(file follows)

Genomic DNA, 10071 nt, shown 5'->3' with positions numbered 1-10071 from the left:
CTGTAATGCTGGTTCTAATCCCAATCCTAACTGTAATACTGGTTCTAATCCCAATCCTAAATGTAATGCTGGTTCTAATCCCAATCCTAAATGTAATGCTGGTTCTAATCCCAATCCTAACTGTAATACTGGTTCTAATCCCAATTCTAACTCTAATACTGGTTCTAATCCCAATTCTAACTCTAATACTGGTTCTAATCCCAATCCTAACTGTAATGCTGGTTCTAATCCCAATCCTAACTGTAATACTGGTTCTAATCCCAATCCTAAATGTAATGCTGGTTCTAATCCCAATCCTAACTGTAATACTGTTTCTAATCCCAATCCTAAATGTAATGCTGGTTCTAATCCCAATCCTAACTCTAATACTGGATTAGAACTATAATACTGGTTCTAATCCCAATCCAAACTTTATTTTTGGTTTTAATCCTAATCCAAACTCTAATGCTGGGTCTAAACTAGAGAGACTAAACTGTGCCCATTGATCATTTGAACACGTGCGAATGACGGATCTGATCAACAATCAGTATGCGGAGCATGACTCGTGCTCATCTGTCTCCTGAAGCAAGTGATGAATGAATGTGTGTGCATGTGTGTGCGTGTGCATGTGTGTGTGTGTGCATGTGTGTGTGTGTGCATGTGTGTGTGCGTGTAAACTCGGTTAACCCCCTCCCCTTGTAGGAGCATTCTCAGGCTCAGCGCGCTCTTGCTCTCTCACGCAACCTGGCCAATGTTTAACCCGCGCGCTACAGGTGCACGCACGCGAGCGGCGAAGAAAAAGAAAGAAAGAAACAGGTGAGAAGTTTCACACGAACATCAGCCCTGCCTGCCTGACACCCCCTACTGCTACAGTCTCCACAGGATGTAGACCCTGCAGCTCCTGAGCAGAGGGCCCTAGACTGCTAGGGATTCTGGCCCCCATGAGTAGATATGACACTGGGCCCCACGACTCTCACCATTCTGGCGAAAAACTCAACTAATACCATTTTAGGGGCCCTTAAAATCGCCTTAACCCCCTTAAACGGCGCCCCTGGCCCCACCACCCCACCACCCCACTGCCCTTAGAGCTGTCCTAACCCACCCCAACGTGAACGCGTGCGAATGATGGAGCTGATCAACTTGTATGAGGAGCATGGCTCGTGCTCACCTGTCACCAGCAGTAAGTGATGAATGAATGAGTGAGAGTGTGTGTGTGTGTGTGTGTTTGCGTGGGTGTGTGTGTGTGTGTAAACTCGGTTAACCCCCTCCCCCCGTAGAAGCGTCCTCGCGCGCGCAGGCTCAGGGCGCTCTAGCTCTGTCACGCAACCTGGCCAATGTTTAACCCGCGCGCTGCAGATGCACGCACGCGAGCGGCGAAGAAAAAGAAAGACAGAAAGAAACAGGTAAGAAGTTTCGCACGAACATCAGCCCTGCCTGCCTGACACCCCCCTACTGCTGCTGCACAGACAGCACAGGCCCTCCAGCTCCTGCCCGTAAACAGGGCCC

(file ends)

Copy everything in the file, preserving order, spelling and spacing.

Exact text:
Genomic DNA, 10071 nt, shown 5'->3' with positions numbered 1-10071 from the left:
CTGTAATGCTGGTTCTAATCCCAATCCTAACTGTAATACTGGTTCTAATCCCAATCCTAAATGTAATGCTGGTTCTAATCCCAATCCTAAATGTAATGCTGGTTCTAATCCCAATCCTAACTGTAATACTGGTTCTAATCCCAATTCTAACTCTAATACTGGTTCTAATCCCAATTCTAACTCTAATACTGGTTCTAATCCCAATCCTAACTGTAATGCTGGTTCTAATCCCAATCCTAACTGTAATACTGGTTCTAATCCCAATCCTAAATGTAATGCTGGTTCTAATCCCAATCCTAACTGTAATACTGTTTCTAATCCCAATCCTAAATGTAATGCTGGTTCTAATCCCAATCCTAACTCTAATACTGGATTAGAACTATAATACTGGTTCTAATCCCAATCCAAACTTTATTTTTGGTTTTAATCCTAATCCAAACTCTAATGCTGGGTCTAAACTAGAGAGACTAAACTGTGCCCATTGATCATTTGAACACGTGCGAATGACGGATCTGATCAACAATCAGTATGCGGAGCATGACTCGTGCTCATCTGTCTCCTGAAGCAAGTGATGAATGAATGTGTGTGCATGTGTGTGCGTGTGCATGTGTGTGTGTGTGCATGTGTGTGTGTGTGCATGTGTGTGTGCGTGTAAACTCGGTTAACCCCCTCCCCTTGTAGGAGCATTCTCAGGCTCAGCGCGCTCTTGCTCTCTCACGCAACCTGGCCAATGTTTAACCCGCGCGCTACAGGTGCACGCACGCGAGCGGCGAAGAAAAAGAAAGAAAGAAACAGGTGAGAAGTTTCACACGAACATCAGCCCTGCCTGCCTGACACCCCCTACTGCTACAGTCTCCACAGGATGTAGACCCTGCAGCTCCTGAGCAGAGGGCCCTAGACTGCTAGGGATTCTGGCCCCCATGAGTAGATATGACACTGGGCCCCACGACTCTCACCATTCTGGCGAAAAACTCAACTAATACCATTTTAGGGGCCCTTAAAATCGCCTTAACCCCCTTAAACGGCGCCCCTGGCCCCACCACCCCACCACCCCACTGCCCTTAGAGCTGTCCTAACCCACCCCAACGTGAACGCGTGCGAATGATGGAGCTGATCAACTTGTATGAGGAGCATGGCTCGTGCTCACCTGTCACCAGCAGTAAGTGATGAATGAATGAGTGAGAGTGTGTGTGTGTGTGTGTGTTTGCGTGGGTGTGTGTGTGTGTGTAAACTCGGTTAACCCCCTCCCCCCGTAGAAGCGTCCTCGCGCGCGCAGGCTCAGGGCGCTCTAGCTCTGTCACGCAACCTGGCCAATGTTTAACCCGCGCGCTGCAGATGCACGCACGCGAGCGGCGAAGAAAAAGAAAGACAGAAAGAAACAGGTAAGAAGTTTCGCACGAACATCAGCCCTGCCTGCCTGACACCCCCCTACTGCTGCTGCACAGACAGCACAGGCCCTCCAGCTCCTGCCCGTAAACAGGGCCC